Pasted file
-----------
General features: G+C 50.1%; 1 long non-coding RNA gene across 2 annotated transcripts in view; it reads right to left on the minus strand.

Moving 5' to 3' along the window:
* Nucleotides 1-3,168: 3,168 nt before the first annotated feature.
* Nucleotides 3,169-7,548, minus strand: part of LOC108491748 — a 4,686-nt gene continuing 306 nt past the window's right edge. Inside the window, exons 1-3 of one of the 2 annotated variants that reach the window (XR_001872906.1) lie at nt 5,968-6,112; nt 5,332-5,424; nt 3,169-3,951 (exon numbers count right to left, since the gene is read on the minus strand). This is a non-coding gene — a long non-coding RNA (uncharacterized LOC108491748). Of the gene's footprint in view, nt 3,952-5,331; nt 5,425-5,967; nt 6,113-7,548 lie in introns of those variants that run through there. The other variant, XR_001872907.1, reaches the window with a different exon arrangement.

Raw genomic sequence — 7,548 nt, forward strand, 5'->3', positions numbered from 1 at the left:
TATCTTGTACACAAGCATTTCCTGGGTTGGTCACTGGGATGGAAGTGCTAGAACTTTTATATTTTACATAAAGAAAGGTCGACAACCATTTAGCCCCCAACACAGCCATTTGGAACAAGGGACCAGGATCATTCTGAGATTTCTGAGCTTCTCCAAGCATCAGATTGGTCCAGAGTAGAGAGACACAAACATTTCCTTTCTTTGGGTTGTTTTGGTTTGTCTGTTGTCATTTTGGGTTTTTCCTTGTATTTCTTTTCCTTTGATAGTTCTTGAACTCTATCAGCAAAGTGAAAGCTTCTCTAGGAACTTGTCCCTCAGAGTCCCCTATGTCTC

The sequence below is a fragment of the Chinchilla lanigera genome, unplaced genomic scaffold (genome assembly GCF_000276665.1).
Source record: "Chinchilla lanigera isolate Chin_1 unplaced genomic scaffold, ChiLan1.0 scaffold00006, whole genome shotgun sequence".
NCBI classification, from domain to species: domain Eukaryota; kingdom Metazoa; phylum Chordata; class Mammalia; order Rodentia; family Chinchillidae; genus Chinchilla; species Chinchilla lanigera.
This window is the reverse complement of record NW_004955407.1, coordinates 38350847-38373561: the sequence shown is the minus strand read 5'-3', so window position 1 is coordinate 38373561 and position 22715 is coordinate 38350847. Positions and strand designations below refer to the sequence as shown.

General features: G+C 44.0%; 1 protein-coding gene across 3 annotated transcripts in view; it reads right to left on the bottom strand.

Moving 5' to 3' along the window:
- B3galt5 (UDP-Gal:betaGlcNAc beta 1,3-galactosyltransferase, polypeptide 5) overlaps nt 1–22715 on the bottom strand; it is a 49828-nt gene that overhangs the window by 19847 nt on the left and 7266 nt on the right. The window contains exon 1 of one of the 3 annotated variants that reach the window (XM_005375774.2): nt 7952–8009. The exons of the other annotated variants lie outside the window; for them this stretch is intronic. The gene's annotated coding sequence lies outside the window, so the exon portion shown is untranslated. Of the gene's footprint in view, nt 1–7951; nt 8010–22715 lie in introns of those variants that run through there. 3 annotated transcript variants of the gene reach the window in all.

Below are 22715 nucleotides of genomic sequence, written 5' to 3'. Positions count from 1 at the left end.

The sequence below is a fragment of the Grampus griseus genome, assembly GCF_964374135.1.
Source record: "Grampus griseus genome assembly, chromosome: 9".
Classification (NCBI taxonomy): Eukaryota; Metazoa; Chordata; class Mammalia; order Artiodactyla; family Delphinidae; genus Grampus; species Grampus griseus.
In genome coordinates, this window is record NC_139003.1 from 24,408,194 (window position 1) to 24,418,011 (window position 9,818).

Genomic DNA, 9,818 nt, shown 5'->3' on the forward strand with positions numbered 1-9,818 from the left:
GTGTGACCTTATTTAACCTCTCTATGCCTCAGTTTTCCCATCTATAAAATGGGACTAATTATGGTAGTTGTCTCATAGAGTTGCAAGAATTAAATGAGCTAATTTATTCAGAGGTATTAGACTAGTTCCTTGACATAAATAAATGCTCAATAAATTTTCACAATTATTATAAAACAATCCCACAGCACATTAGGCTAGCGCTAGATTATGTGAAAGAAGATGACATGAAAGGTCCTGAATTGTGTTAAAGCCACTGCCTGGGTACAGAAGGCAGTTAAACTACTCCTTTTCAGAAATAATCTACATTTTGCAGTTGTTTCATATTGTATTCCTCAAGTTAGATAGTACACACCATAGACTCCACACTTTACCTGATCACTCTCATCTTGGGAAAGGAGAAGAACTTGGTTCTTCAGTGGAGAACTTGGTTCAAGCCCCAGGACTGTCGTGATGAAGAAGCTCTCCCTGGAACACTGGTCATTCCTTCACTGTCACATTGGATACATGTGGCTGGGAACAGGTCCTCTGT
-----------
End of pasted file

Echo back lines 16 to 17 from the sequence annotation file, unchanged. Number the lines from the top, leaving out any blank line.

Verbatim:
Source record: "Grampus griseus genome assembly, chromosome: 9".
Classification (NCBI taxonomy): Eukaryota; Metazoa; Chordata; class Mammalia; order Artiodactyla; family Delphinidae; genus Grampus; species Grampus griseus.